Data transmission and retransmission from base station 101 in accordance with the preferred embodiment of the present invention occurs as follows: During the multicast session, each remote unit 113-115 receives downlink supplemental transmission 109 that contains high-speed data. In current Code Division Multiple Access (CDMA) communication systems, a Radio Link Protocol (RLP) is utilized for the link layer to transport data traffic between a mobile unit and infrastructure equipment. RLP is a Negative-Acknowledgment (NAK) based protocol in that the receiver does not acknowledge correctly-received RLP frames. In-order delivery is accomplished with the use of a sequence number (SEQ) on each frame. RLP maintains a counter for the sequence number of the next new data frame to send [SEQ(S)] and a counter for the sequence number of the next new data frame it expects to receive [SEQ(R)]. RLP requests the retransmission of RLP frames when a frame is received with a sequence number greater than the next expected sequence number (SEQ(R)). Retransmission of a particular frame is accomplished by sending a NAK to base station 101 identifying the sequence number of the frame not received.

In the preferred embodiment of the present invention logic circuitry 208 receives a NAK, or multiple NAKs for the particular frame, transmitted by multiple remote units. Instead of retransmitting the NAK'd frame over supplemental channel circuitry 205, a retransmission channel is utilized for downlink retransmission of data. As discussed above, in the preferred embodiment of the present invention a single downlink retransmission channel is utilized per multicast session, however, in alternate embodiments of the present invention, multiple downlink channels may be utilized for retransmission purposes.

During retransmission, logic circuitry 208 determines a power level for retransmission of all lost packets. In particular, each remote unit is engaged in its own separate power control loop with the infrastructure. For example, in the case of a remote unit using a fundamental channel (DCCH), the power control loop on the fundamental channel creates an estimate of the power required to communicate with that remote unit in the forward and reverse direction. If the supplemental channel is sending only to that remote unit, then this gain that then needs to be used on the SCH is a scaled version of the gain in use on the fundamental channel. This is because the supplemental channel generally sees the same level of interference as does the fundamental channel.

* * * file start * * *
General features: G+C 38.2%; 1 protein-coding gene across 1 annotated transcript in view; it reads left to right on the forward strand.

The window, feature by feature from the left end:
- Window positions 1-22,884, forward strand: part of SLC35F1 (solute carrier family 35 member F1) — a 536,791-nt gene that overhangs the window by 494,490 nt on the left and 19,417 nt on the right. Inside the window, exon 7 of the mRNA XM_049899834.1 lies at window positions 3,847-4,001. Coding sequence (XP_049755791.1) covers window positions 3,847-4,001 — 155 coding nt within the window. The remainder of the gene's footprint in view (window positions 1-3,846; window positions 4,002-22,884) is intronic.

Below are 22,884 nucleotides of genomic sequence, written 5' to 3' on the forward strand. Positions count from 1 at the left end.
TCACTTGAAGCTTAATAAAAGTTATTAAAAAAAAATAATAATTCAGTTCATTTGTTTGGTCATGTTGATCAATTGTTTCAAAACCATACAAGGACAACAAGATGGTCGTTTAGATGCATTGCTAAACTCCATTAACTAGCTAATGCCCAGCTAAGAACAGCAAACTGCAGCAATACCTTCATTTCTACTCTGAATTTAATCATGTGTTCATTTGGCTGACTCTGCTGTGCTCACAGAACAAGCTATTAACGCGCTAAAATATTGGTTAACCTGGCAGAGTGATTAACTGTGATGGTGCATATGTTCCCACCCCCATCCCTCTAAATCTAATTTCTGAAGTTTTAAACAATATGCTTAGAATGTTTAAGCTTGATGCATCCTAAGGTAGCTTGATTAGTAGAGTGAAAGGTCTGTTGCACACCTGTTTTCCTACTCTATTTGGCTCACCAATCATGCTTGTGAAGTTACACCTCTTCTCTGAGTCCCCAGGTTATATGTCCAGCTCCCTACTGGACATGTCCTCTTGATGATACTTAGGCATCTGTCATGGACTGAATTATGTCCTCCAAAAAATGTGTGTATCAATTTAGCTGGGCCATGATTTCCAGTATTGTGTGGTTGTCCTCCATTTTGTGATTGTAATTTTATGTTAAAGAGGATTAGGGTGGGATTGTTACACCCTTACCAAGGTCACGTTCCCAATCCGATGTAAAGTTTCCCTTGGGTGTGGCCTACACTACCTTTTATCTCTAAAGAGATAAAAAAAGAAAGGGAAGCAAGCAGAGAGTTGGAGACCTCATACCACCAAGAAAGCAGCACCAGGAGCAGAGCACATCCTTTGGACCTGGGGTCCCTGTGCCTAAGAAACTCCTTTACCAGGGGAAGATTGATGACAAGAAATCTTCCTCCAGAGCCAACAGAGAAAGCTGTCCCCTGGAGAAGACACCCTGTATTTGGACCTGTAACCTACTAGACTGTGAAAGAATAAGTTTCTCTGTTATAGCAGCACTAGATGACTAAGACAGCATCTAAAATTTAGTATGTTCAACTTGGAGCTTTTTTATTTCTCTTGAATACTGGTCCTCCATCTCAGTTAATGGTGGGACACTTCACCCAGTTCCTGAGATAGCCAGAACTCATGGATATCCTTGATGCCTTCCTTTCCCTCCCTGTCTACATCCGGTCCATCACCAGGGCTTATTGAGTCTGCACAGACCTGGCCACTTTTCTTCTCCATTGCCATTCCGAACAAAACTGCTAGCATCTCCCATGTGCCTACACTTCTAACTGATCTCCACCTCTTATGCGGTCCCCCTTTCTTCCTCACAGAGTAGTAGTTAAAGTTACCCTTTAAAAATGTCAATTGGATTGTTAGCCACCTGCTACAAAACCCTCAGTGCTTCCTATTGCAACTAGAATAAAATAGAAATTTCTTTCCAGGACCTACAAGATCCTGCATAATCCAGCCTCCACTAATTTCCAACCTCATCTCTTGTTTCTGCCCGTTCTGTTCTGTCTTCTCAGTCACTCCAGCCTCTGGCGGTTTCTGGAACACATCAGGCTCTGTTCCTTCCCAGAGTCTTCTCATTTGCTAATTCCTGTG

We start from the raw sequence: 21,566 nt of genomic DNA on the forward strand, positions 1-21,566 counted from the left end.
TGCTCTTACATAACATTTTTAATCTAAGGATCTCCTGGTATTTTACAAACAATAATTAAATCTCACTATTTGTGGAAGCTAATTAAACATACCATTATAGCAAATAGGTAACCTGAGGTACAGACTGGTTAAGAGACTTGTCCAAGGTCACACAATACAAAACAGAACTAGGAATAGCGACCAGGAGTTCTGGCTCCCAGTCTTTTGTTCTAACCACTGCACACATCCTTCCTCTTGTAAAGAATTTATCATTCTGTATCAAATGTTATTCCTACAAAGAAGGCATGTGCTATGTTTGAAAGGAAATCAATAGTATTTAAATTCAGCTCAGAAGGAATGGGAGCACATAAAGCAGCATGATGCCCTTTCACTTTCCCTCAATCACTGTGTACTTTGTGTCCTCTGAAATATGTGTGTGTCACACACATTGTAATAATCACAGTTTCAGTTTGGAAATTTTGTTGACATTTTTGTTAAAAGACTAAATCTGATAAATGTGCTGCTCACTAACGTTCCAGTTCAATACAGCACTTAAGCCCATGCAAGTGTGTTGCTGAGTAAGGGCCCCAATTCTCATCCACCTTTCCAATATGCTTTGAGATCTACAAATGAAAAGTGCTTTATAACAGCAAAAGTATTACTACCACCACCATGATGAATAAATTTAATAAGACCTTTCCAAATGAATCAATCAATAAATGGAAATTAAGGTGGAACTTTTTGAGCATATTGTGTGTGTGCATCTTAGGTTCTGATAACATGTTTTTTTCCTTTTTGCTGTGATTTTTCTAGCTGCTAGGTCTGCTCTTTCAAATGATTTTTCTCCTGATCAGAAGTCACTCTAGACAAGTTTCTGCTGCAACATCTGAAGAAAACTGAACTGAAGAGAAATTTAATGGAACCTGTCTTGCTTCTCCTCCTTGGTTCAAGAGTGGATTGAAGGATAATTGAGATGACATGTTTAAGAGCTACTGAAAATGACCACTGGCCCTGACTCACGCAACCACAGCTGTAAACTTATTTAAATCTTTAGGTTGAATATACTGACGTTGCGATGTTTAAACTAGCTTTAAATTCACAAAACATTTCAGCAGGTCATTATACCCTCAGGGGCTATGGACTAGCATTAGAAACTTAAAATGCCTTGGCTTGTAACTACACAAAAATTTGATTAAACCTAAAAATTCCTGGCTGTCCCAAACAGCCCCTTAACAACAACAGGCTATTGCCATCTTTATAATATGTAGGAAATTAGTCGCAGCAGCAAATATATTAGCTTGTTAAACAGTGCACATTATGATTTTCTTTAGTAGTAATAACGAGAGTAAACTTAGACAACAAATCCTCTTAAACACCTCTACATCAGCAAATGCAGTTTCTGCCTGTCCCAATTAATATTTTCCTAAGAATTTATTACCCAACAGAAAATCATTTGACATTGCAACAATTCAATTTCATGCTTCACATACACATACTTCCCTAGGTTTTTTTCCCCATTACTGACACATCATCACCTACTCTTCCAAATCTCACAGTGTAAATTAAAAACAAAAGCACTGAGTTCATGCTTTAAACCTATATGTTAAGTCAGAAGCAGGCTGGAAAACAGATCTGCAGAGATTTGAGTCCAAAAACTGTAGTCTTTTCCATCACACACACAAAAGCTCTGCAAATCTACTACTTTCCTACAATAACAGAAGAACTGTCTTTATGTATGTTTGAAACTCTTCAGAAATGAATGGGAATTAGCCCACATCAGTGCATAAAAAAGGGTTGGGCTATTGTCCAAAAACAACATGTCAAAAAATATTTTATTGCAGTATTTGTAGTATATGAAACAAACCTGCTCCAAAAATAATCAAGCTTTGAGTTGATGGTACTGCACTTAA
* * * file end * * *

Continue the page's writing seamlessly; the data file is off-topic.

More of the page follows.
Because retransmission of poorly-received frames occurs utilizing a channel that differs from the downlink multicast channel, the downlink transmission rate of the supplemental channel is not reduced when retransmission needs to take place. This greatly improves data transmission to those units 113-115 not requesting retransmission of data.

FIG. 3 is a flow chart showing operation of base station 101 in accordance with the preferred embodiment of the present invention. The logic flow begins at step 301 where base station 101 is actively transmitting data to a first plurality of remote units utilizing a first channel. As discussed above, the first channel is preferably a supplemental data channel, however, in alternate embodiments of the present invention the first channel may be any defined channel. At step 303 base station 101 receives NAKs from a subset of the first plurality of remote units. Base station 101 analyzes the NAKs to determine which frame was received incorrectly (step 305), retrieves the frame from buffer 207 (step 307) and retransmits the frame over a second channel differing from the first channel (step 309). It should be noted that at step 309 the frame is retransmitted to all remote units that requested retransmission while data continues to be transmitted over the first channel. Additionally, as discussed above, although retransmission channel circuitry is shown differing from fundamental, control, and supplemental channel circuitry, one of ordinary skill in the art will recognize that any currently existing channel (including a second supplemental channel) may be utilized for the purposes of retransmitting the frame. Finally, the frame is retransmitted having a power level equal to the maximum of the gain required by the mobiles which sent a NAK for that frame, as implied by the power control loops for those mobiles which sent a NAK for that frame.